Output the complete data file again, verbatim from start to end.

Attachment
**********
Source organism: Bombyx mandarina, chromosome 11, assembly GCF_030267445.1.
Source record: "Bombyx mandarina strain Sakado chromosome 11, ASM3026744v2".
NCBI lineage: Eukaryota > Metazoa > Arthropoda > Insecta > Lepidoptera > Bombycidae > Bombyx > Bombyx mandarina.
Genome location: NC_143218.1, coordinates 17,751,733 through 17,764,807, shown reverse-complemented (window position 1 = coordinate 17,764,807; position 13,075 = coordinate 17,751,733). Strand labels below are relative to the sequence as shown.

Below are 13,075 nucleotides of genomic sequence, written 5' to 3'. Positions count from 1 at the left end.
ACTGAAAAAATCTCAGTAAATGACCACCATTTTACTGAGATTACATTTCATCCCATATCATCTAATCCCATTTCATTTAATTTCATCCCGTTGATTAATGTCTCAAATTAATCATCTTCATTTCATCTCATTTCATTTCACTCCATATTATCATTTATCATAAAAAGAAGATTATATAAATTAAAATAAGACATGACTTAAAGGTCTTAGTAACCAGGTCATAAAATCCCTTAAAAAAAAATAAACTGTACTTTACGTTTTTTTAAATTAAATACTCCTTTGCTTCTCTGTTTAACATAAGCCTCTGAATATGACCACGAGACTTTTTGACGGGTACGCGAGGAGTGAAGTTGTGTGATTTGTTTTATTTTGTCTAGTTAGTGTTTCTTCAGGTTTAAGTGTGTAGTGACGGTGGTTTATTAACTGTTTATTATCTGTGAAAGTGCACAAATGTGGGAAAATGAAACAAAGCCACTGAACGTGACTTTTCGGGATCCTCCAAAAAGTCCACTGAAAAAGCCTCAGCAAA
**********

Source organism: Bombyx mandarina, chromosome 11, assembly GCF_030267445.1.
Source record: "Bombyx mandarina strain Sakado chromosome 11, ASM3026744v2".
NCBI lineage: Eukaryota > Metazoa > Arthropoda > Insecta > Lepidoptera > Bombycidae > Bombyx > Bombyx mandarina.
Genome location: NC_143218.1, coordinates 17,751,733 through 17,764,807, shown reverse-complemented (window position 1 = coordinate 17,764,807; position 13,075 = coordinate 17,751,733). Strand labels below are relative to the sequence as shown.

Below are 13,075 nucleotides of genomic sequence, written 5' to 3'. Positions count from 1 at the left end.
ACTGAAAAAATCTCAGTAAATGACCACCATTTTACTGAGATTACATTTCATCCCATATCATCTAATCCCATTTCATTTAATTTCATCCCGTTGATTAATGTCTCAAATTAATCATCTTCATTTCATCTCATTTCATTTCACTCCATATTATCATTTATCATAAAAAGAAGATTATATAAATTAAAATAAGACATGACTTAAAGGTCTTAGTAACCAGGTCATAAAATCCCTTAAAAAAAAATAAACTGTACTTTACGTTTTTTTAAATTAAATACTCCTTTGCTTCTCTGTTTAACATAAGCCTCTGAATATGACCACGAGACTTTTTGACGGGTACGCGAGGAGTGAAGTTGTGTGATTTGTTTTATTTTGTCTAGTTAGTGTTTCTTCAGGTTTAAGTGTGTAGTGACGGTGGTTTATTAACTGTTTATTATCTGTGAAAGTGCACAAATGTGGGAAAATGAAACAAAGCCACTGAACGTGACTTTTCGGGATCCTCCAAAAAGTCCACTGAAAAAGCCTCAGCAAA